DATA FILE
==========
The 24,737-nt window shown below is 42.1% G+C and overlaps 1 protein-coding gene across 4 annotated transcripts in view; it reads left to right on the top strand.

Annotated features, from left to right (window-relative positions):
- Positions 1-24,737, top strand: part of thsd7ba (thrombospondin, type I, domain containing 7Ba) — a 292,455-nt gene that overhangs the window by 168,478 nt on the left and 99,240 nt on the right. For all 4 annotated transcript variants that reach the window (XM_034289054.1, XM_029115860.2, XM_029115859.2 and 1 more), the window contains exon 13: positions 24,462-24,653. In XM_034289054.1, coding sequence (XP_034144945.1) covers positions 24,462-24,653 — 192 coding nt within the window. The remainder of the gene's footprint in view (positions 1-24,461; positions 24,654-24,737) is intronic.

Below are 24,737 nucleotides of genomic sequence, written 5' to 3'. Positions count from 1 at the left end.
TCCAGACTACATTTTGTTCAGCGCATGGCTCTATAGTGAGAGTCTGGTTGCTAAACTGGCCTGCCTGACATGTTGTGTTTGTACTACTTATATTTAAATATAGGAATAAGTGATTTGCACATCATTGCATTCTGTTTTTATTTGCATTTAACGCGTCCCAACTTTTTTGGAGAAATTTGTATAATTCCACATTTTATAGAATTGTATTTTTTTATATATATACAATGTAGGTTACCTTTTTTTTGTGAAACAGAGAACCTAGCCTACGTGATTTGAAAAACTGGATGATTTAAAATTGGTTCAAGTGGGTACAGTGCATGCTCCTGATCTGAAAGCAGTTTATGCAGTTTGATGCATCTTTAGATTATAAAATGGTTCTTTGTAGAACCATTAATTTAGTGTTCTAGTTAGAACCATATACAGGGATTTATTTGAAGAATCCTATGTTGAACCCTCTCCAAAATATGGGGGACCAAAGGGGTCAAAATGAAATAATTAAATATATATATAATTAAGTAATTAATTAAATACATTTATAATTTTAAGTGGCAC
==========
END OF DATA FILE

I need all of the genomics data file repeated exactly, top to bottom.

The 24,737-nt window shown below is 42.1% G+C and overlaps 1 protein-coding gene across 4 annotated transcripts in view; it reads left to right on the top strand.

Annotated features, from left to right (window-relative positions):
- Positions 1-24,737, top strand: part of thsd7ba (thrombospondin, type I, domain containing 7Ba) — a 292,455-nt gene that overhangs the window by 168,478 nt on the left and 99,240 nt on the right. For all 4 annotated transcript variants that reach the window (XM_034289054.1, XM_029115860.2, XM_029115859.2 and 1 more), the window contains exon 13: positions 24,462-24,653. In XM_034289054.1, coding sequence (XP_034144945.1) covers positions 24,462-24,653 — 192 coding nt within the window. The remainder of the gene's footprint in view (positions 1-24,461; positions 24,654-24,737) is intronic.

Below are 24,737 nucleotides of genomic sequence, written 5' to 3'. Positions count from 1 at the left end.
TCCAGACTACATTTTGTTCAGCGCATGGCTCTATAGTGAGAGTCTGGTTGCTAAACTGGCCTGCCTGACATGTTGTGTTTGTACTACTTATATTTAAATATAGGAATAAGTGATTTGCACATCATTGCATTCTGTTTTTATTTGCATTTAACGCGTCCCAACTTTTTTGGAGAAATTTGTATAATTCCACATTTTATAGAATTGTATTTTTTTATATATATACAATGTAGGTTACCTTTTTTTTGTGAAACAGAGAACCTAGCCTACGTGATTTGAAAAACTGGATGATTTAAAATTGGTTCAAGTGGGTACAGTGCATGCTCCTGATCTGAAAGCAGTTTATGCAGTTTGATGCATCTTTAGATTATAAAATGGTTCTTTGTAGAACCATTAATTTAGTGTTCTAGTTAGAACCATATACAGGGATTTATTTGAAGAATCCTATGTTGAACCCTCTCCAAAATATGGGGGACCAAAGGGGTCAAAATGAAATAATTAAATATATATATAATTAAGTAATTAATTAAATACATTTATAATTTTAAGTGGCAC